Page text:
[bison] Claudia Nocke-de la Rosa

Carlos de la Rosa.

Cattle guards and fences generally keep bison away from Avalon, Catalina's biggest city, and another fence shuts them out of the northwestern part of the island and a smaller village called Two Harbors. But elsewhere, they roam freely and are doing all sorts of damage. They trample delicate native vegetation. They like to roll on the ground, creating bare patches of earth that blow away in the wind. They knock down protective barriers aimed at keeping another invasive species — deer — away from threatened ironwood trees.

Catalina, which has more chaparral and scrub than it has grass, isn't all that great for the bison. "They're nutritionally more challenged," says Mr. de la Rosa, who says that is why the bison here typically don't grow as big as their Great Plains cousins.

But tourists get a kick out of seeing them, anyway. Holly Shepherd of Poulsbo, Wash., says knowing she would pass bison on the route helped add to the allure of the Catalina Eco-Marathon she ran on Nov. 14. Susan Price of Long Beach, Calif., says she has visited several times and still can't get over "just having bison here in Southern California."

On windswept Catalina, population 4,000, "there's a tenuous, fragile economy that depends on tourism," says Mr. de la Rosa, noting that bison take on a starring role on tours several companies operate. "The bison is a national icon, and it's become a Catalina icon as well," he says.

That is why the conservancy wants to keep some bison hanging around. If the herd is kept to 150 or so, Mr. de la Rosa says, its negative impact on the island will be minimal. But many more than that and the conservancy's efforts to support native flora and fauna will be adversely affected. Catalina is home to dozens of plants and animals found nowhere else.

Hence, the birth control. Standing on a platform overlooking pens holding the two dozen or so bison the conservancy had rounded up a week ago, Mr. de la Rosa waved a bag of syringes and ear tags. While his staff is administering the first doses of PZP by injection, subsequent boosters will be delivered by darts. "You get close enough, and then you just pop her in the butt," he says.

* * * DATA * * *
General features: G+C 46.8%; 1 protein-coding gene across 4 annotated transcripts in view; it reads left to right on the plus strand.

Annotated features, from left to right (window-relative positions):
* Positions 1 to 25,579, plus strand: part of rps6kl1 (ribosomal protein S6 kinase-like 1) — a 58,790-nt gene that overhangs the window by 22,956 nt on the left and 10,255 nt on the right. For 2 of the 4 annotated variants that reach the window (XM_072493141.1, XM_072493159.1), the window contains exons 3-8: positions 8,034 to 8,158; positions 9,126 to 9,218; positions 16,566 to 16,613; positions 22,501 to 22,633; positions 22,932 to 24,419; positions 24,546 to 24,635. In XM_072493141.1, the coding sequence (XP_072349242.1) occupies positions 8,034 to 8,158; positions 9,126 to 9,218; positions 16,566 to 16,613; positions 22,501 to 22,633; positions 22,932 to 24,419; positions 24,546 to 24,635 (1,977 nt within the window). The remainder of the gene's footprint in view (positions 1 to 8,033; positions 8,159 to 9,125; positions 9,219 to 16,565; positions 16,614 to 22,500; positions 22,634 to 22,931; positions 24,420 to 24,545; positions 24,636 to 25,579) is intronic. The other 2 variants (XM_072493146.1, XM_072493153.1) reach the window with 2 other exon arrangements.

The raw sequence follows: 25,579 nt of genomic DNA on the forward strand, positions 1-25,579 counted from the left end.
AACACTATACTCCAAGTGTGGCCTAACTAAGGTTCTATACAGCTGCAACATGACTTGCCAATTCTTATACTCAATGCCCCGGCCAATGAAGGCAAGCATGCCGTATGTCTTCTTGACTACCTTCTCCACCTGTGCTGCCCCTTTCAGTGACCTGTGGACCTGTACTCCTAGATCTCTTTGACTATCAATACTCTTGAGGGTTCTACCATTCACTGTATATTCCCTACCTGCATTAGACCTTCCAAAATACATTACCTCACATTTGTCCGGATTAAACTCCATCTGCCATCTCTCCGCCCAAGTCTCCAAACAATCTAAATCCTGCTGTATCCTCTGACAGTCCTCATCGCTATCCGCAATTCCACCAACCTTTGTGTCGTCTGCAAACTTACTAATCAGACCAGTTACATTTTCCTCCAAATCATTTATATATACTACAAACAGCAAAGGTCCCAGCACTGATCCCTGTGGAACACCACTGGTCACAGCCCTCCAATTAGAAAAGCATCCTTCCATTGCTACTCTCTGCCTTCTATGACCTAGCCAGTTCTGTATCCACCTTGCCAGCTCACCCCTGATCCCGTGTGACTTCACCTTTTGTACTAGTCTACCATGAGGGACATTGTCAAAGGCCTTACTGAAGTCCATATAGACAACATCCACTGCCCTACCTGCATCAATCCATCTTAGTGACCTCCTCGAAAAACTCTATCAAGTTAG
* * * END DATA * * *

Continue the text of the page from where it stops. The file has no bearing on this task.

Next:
After the first year, one dose every 12 months is all it takes to keep PZP working, he says. If the bison population starts getting too low, the conservancy can reduce the numbers of females that receive the vaccine. The program will cost roughly $200,000 over five years, with the group In Defense of Animals picking up a quarter of the tab and the Offield Family Foundation paying another $107,000.
[bison] Jack Baldelli

A bison rolled on the ground on Catalina Island. Experts attribute this tendency of bison to ground erosion.

"We want animals to be free," says Bill Dyer, regional head of In Defense of Animals, which helped raise the money to repatriate some of the island's bison to the Plains. But given that the conservancy is determined to reduce bison numbers, contraception "is the next best thing."

Some longtime residents question the conservancy's mission. "Evolution is a natural process," says Bart Glass, a real-estate broker who misses hunting the goats and pigs that populated the island until the conservancy kicked them out.

Islander Becky Tamayo says she cried as she watched the latest shipment of bison setting sail for the mainland. "They weren't bothering anybody," she says, admitting that she prefers the bison to rare plants.

Some residents find efforts to cut the number of bison quixotic, given the damage done by the 1,000 or so non-native deer on the island. But unlike the bison, the deer are regulated by California's Department of Fish & Game, which complicates efforts to reduce their population. Currently, state officials allow an annual deer-hunting season capped at 500 animals, no more than two per hunter; last year, hunters killed half that quota.

But the conservancy believes it is obliged to do what it can. "We're trying to go forward," says President Ann Muscat, hoping to preserve the biodiversity "that makes Catalina special."

Wrong move, says Mr. Glass. "You had something special," he says. Stripped of goats, sheep, pigs and now hundreds of bison, Catalina "looks like the rest of Southern California."

Write to Sarah McBride at moc.jsw|edirbcm.haras#moc.jsw|edirbcm.haras
Printed in The Wall Street Journal, page A1